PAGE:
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Re: Proposal: @parsing="loose | strict"

From: Leif Halvard Silli <lhs@malform.no>
Date: Tue, 14 Jul 2009 14:31:54 +0200
Message-ID: <4A5C7ABA.5090406@malform.no>
To: Doug Schepers <schepers@w3.org>
CC: "public-html@w3.org" <public-html@w3.org>
Doug Schepers On 09-07-14 09.16:

> [...] I propose a new attribute, 'parsing', which, when 
> placed on the document root, defines the type of parsing which a UA must 
> use when parsing the document. [...]


> This way, authors could optionally enforce strictness when they want or 
> need to, and then change/remove the value when they are ready for 
> publication, or when the needs change.  It is possible that there would 
> be instances where strict parsing makes it out of development and into 
> production code, but this would have relatively few negative 
> consequences (the kind of author who uses this would probably product 
> strict code anyway, and would know it if they didn't), and would be 
> easily corrected.  And, quite frankly, some people simply prefer 
> stricter parsing for aesthetic or whatever, and this would provide them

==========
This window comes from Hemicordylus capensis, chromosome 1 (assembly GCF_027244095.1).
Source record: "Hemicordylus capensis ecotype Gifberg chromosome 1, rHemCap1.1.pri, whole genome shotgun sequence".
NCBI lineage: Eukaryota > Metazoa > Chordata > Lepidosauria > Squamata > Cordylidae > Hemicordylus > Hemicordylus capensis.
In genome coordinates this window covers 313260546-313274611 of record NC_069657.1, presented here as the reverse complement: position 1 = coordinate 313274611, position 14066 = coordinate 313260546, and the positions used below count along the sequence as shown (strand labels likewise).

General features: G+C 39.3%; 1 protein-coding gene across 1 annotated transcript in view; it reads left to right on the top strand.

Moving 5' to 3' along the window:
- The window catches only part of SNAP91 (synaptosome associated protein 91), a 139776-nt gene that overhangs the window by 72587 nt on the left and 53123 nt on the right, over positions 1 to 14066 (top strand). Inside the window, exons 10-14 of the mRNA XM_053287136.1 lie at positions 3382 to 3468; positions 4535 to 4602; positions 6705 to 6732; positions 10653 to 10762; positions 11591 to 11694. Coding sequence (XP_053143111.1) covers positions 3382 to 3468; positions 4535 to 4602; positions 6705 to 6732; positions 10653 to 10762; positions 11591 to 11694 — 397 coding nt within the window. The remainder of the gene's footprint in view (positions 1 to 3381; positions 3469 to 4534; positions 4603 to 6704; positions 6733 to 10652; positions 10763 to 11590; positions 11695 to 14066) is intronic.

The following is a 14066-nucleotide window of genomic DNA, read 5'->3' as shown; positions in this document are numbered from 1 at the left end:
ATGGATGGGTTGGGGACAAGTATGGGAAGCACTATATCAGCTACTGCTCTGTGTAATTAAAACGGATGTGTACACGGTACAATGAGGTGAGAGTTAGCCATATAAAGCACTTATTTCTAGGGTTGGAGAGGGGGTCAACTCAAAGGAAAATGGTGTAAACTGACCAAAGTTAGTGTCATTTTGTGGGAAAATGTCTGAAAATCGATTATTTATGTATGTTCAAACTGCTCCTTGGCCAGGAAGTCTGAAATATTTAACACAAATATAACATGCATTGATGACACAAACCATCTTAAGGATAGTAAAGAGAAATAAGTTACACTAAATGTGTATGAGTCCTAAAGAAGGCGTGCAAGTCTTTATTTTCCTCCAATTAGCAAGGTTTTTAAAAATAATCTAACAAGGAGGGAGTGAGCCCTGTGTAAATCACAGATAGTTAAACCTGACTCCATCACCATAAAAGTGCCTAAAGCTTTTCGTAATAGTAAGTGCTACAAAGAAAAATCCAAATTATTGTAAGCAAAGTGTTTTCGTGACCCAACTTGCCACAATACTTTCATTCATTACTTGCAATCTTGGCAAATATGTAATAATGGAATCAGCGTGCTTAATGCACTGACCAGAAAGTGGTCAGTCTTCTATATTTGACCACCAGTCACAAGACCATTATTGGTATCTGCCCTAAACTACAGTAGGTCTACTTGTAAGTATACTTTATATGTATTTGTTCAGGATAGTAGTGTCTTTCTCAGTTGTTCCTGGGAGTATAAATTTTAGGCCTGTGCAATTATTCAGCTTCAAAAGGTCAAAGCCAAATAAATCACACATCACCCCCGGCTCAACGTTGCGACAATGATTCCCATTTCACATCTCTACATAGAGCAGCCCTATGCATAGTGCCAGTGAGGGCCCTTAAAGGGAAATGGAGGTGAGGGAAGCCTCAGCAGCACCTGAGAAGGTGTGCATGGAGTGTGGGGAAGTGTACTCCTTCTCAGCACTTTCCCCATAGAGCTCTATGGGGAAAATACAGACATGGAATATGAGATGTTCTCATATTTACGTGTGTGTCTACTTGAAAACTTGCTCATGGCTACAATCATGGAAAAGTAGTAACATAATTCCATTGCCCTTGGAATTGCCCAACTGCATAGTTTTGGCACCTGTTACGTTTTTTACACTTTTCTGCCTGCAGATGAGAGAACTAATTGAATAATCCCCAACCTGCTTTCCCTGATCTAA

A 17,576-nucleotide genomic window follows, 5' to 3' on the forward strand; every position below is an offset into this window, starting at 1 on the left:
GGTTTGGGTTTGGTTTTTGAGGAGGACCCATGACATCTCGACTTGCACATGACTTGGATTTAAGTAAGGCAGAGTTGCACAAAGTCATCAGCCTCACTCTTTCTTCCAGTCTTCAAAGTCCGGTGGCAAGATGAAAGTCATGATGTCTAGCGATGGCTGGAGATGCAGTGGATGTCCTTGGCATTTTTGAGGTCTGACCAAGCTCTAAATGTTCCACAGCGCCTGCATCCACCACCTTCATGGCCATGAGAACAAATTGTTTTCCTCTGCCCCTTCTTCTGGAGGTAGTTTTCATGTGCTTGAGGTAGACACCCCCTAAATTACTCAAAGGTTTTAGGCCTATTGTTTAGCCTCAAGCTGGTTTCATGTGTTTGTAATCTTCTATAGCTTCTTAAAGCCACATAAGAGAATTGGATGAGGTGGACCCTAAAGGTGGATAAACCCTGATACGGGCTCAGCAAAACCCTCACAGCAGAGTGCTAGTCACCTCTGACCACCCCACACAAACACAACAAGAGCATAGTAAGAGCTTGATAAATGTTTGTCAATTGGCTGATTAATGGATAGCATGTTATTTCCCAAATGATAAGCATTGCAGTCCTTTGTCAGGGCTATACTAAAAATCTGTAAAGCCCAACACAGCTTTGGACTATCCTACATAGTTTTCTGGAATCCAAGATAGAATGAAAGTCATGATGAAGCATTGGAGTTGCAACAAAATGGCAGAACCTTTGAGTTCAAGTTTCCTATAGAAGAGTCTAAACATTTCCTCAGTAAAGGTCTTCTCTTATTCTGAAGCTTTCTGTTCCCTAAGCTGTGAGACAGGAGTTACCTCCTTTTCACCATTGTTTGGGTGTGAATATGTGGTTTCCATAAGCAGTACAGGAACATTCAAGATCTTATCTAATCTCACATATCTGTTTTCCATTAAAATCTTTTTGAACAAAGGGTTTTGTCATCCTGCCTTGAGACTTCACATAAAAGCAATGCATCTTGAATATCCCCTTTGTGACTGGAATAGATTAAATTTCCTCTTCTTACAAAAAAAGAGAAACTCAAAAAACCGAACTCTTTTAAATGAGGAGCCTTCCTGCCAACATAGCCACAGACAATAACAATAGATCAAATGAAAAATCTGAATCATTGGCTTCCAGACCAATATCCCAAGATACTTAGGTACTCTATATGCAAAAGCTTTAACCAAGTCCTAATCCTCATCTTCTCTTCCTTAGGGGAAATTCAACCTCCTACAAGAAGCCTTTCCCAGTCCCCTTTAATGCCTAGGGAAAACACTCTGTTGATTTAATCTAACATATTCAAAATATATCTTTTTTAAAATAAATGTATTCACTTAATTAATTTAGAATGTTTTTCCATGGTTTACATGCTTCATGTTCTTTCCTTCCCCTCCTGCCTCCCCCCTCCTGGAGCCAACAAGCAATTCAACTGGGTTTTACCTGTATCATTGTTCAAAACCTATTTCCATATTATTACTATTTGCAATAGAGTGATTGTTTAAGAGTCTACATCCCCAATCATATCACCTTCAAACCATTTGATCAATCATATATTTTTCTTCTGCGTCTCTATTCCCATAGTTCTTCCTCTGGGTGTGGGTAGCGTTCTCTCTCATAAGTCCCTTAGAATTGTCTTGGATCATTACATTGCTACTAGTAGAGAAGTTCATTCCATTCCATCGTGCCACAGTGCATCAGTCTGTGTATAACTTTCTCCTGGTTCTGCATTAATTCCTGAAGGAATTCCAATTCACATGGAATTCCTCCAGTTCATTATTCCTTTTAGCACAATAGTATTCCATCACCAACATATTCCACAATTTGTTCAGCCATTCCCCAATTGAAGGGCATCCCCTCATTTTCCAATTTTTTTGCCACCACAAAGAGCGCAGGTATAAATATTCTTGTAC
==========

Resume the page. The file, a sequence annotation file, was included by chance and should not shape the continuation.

> with that option while not imposing it on others.


The idea reminds a little about the "unready" stamp I proposed 
some time ago. But would it not better to solve this problem by 
introducing a new media type for authoring tools? For example:

	@media authoring  {parsing:strict;}
                          /*could be default for
                            authoring media*/

Because the focus in what you talk about really is authoring.

I imagine that well behaved user agents should allow users  to 
select the media type with which they prefer to browse the current 
web page. E.g. the Amaya browser-editor allows you to select media 
type in this way.

Today we edit web pages with our browsers. This has some (WYSIWYG) 
advantages. But it still seems that we need different things from 
an WYSIWYG editor compared to what we need from a browser. For 
instance, we may need a simpler stylesheet that focuses more on 
the structure than on the splendid design. So a media type for 
authoring could be useful for much more than operating with 
another the parsing method.

Also, if - as you say - strict parsing is also related to 
security, then  parsing should not be completely in the hands of 
the author. One should think  that UA vendors would also like to 
offer the extra security of parsing the page strictly, and inform 
the user when it doesn't. (Though may be the security aspect must 
be kept separate from the media type problem.}

Rather than something that only solves /one/ aspect of the 
authoring problem, we should think of something that solves /more/ 
sides of the (WYSIWYG) authoring problem.
-- 
leif halvard silli
Received on Tuesday, 14 July 2009 12:32:36 UTC

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